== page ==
MENA rail market on track for five-year growth period

Projections at Middle East Rail reveal 3% annual growth until 2021 as $39bn of projects underway in GCC region

The railway supply market in the Middle East and North Africa region is expected to grow at over 3% annually for the next four years on the back of several big-ticket projects in countries throughout the region, believe industry players.

Participants at the sixth edition of the Middle East Rail exhibition at the Dubai World Trade Centre were particularly upbeat with the projections revealed for the region by one of the most important global rail sector surveys, the World Rail Market Report, produced by Roland Berger and UNIFE, a professional association for the railway supply industry. The report forecasts that the growth in the rail equipment market in the MENA region in the period through to 2021 will almost match the growth pace of Western Europe.

The report quoted Helmut Scholze, partner at Roland Berger, a global strategy consulting firm, as saying: “Despite some setbacks and the economic complexities seen in the past year, the rail market is picking up speed in the Middle East and North Africa. We predict further investments in rail systems and this will lead to significant, long-term growth in the rail equipment market. The UAE and Iran will be the key growth markets, while Saudi Arabia will stay moderately flat at its current high volume.”

Agreeing with the report, Munir Patel, CEO, XRail Group, said: “The region is still a very prosperous place as governments continue to realise the social, environmental and economic benefits of incorporating railway and metro systems into the transport infrastructure. The key is to stay connected to stay ahead. We have now established offices in Dubai, Doha and Riyadh, so we can be close to our clients to support them in their upcoming projects as we see stable growth in the market.”

Last year, XRail was awarded a key contract to undertake the installation and testing of a remote conditioning monitoring system for Dubai Metro.

Rolling stock provider Greenbrier Companies (GBX) is one of the suppliers of railcars in the Saudi market. The company recently expanded with the acquisition of Astra Rail, and Thomas P. Jackson, GBX’s vice president of marketing, said: “With the Greenbrier-Astra Rail formation we are keenly focused to support long-term growth opportunities in the GCC region. Our entry into Saudi Arabia’s railcar market is a great honour and a great responsibility as we participate with the Kingdom in one of its premier economic development and engineering projects at Wa’ad Al Shamal City.”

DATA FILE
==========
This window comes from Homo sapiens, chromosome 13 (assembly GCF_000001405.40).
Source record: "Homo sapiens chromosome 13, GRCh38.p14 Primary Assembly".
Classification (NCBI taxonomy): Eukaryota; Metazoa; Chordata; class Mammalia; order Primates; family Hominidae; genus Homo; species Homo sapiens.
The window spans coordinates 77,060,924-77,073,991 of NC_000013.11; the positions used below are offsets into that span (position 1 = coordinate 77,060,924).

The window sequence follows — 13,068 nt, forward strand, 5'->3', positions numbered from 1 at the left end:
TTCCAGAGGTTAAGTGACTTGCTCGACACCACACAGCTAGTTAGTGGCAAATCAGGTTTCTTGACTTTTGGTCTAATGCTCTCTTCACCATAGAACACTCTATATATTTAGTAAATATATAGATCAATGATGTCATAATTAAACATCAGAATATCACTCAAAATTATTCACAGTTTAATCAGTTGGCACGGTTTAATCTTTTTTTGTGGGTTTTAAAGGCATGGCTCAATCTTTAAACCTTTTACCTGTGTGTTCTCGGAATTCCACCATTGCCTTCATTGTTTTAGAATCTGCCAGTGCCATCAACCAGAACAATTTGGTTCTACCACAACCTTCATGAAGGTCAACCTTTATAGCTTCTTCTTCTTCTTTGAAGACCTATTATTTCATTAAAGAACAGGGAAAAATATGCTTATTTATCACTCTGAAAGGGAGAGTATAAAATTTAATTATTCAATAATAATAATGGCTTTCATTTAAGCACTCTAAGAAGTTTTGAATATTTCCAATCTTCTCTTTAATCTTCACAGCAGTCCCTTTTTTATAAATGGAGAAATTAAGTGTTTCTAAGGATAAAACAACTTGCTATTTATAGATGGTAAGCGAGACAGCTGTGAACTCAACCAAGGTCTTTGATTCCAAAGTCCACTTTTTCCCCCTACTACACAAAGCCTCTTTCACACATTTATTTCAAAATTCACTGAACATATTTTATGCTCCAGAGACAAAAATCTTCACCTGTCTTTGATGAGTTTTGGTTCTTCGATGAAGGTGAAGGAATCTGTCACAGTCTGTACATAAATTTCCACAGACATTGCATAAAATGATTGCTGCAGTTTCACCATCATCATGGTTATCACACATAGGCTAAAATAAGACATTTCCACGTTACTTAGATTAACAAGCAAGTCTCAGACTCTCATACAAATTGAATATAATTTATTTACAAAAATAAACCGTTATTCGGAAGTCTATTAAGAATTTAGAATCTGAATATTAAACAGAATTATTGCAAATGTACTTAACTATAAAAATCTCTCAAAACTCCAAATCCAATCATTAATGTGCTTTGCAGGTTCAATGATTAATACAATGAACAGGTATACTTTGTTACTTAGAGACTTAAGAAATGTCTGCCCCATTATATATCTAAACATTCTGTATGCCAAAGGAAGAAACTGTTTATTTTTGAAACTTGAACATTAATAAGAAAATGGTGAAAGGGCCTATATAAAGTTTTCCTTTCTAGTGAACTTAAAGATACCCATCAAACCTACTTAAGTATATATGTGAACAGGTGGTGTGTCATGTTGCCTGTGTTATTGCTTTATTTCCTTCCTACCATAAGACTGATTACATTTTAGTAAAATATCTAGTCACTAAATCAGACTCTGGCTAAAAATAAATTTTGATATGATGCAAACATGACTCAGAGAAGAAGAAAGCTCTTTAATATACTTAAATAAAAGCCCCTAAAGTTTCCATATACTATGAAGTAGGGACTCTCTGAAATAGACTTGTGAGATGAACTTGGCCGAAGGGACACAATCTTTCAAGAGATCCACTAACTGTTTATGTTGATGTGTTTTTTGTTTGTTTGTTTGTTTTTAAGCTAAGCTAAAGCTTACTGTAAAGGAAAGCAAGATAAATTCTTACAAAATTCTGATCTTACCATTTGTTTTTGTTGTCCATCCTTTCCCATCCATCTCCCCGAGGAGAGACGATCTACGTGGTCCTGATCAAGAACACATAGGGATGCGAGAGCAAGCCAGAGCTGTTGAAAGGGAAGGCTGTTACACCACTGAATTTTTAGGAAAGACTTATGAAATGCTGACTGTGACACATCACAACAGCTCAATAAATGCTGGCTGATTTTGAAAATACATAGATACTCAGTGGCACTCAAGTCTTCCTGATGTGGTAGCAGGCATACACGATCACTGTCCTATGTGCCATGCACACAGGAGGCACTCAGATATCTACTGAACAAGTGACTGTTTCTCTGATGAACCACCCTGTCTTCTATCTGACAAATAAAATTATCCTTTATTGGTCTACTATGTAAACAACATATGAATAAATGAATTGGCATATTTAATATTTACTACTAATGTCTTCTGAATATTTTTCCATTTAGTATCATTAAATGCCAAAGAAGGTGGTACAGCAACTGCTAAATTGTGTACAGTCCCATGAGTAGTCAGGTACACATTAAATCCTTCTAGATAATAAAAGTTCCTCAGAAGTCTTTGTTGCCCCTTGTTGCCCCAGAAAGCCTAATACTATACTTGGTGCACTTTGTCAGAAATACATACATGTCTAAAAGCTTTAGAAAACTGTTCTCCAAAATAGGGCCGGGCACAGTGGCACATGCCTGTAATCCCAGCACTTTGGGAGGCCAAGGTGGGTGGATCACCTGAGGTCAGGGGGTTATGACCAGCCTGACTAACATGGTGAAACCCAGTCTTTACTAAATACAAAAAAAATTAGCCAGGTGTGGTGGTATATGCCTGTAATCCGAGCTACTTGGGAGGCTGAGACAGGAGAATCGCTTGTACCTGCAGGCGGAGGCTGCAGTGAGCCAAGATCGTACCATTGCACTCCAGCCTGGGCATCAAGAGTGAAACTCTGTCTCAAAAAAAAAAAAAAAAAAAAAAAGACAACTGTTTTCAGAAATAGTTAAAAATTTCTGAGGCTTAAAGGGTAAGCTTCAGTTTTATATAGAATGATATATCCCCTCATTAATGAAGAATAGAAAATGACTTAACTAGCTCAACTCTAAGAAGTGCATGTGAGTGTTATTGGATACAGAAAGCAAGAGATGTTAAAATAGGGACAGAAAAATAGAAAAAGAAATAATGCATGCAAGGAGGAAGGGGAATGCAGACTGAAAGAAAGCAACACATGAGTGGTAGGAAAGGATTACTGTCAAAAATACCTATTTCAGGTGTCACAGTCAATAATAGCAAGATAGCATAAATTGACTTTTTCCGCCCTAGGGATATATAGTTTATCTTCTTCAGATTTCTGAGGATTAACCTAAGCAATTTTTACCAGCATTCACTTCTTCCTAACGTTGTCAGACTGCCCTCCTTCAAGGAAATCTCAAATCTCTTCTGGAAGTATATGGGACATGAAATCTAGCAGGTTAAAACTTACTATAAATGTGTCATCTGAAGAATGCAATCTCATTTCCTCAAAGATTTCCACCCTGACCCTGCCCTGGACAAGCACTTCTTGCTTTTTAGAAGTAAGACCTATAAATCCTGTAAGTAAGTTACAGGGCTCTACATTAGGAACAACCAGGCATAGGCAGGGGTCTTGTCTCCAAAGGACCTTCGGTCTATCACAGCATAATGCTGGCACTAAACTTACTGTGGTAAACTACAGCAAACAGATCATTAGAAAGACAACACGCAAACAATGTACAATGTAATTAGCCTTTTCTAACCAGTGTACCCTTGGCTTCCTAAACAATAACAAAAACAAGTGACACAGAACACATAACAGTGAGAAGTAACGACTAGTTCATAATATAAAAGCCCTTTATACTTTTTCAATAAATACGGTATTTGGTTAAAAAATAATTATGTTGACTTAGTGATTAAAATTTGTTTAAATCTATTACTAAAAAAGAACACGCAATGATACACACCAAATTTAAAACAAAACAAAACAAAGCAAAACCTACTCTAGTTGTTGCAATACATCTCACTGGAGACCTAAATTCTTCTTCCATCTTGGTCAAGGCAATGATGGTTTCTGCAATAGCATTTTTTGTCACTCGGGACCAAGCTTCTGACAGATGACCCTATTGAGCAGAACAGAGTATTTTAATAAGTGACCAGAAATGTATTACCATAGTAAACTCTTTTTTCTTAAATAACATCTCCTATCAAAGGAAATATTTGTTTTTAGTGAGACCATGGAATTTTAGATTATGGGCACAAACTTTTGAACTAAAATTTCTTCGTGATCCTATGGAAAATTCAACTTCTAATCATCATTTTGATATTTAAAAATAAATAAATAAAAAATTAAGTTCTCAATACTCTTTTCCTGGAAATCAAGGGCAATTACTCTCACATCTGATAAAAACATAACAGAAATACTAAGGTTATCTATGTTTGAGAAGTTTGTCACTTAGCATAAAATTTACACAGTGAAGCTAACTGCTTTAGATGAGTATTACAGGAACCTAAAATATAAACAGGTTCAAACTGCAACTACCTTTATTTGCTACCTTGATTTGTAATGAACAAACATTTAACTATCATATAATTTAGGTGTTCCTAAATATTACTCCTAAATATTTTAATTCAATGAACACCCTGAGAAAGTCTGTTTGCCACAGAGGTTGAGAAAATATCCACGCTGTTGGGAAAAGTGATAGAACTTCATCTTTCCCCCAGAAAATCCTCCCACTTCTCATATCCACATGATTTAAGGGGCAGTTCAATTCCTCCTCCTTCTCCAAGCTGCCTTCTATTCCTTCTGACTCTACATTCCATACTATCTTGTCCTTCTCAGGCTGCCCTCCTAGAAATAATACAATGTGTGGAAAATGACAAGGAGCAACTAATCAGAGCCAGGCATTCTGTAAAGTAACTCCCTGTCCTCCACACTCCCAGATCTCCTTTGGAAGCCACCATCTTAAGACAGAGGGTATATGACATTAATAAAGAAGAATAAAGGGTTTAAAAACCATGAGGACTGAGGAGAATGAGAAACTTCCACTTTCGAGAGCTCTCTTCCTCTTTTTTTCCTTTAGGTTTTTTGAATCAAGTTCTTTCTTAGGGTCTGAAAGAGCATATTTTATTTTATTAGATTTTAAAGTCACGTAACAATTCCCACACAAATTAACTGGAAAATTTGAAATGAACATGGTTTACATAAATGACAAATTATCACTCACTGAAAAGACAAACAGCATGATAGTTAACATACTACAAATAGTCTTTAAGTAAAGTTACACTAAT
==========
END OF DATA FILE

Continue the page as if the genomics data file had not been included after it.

Last year, GBX delivered its first set of 1,200 railroad tank cars to the Saudi Railway Company under a contract received in 2015, Jackson said, adding that the company has set up a new corporate sales office in Riyadh. The three types of tank cars supplied by the company will support industrial mining operations, led by the national mining company, Ma’aden, at Wa’ad Al Shamal Industrial City in the Sirhan-Turaif region of northern Saudi Arabia. The tank cars will facilitate rail transportation of molten sulphur and phosphoric acid products that are used in a range of industrial activities, Jackson added.

According to industry players, $69bn worth of projects are currently under construction in the GCC region. The 15km extension of the Dubai Metro to the Expo 2020 site and the Saudi Land Bridge linking Riyadh to Jeddah are both in progress. In Egypt, the modernisation of a metro line and a large order for new metro vehicles is expected in Cairo. For the GCC Railway Project, individual member states are currently assessing the details of continuation of the project as well as domestic alternatives. Oman Rail is now weighing up plans for the development of a domestic heavy-haul line that will transport minerals from Thumrait to Duqm Port.

Experts from Roland Berger joined James Cowan, CEO Greenbrier International, in a discussion on the topic of ‘Competing on Freight Efficiency’ in which Cowan showed how GBX is executing on its current orders. In another discussion, Roland Berger’s Scholze presented the firm’s latest insights on “Key levers to increase non-fare box revenues for railway operators”.

Andreas Schwilling, partner and global head of Rail & Mobility at Roland Berger, said: “The private sector’s response to suggested PPPs in the region has been cautious and moderate. A clear demonstration on whether transportation projects can be built and operated in a way that generates the returns required by equity investors will define the future of PPPs in the infrastructure sector in the Middle East.”

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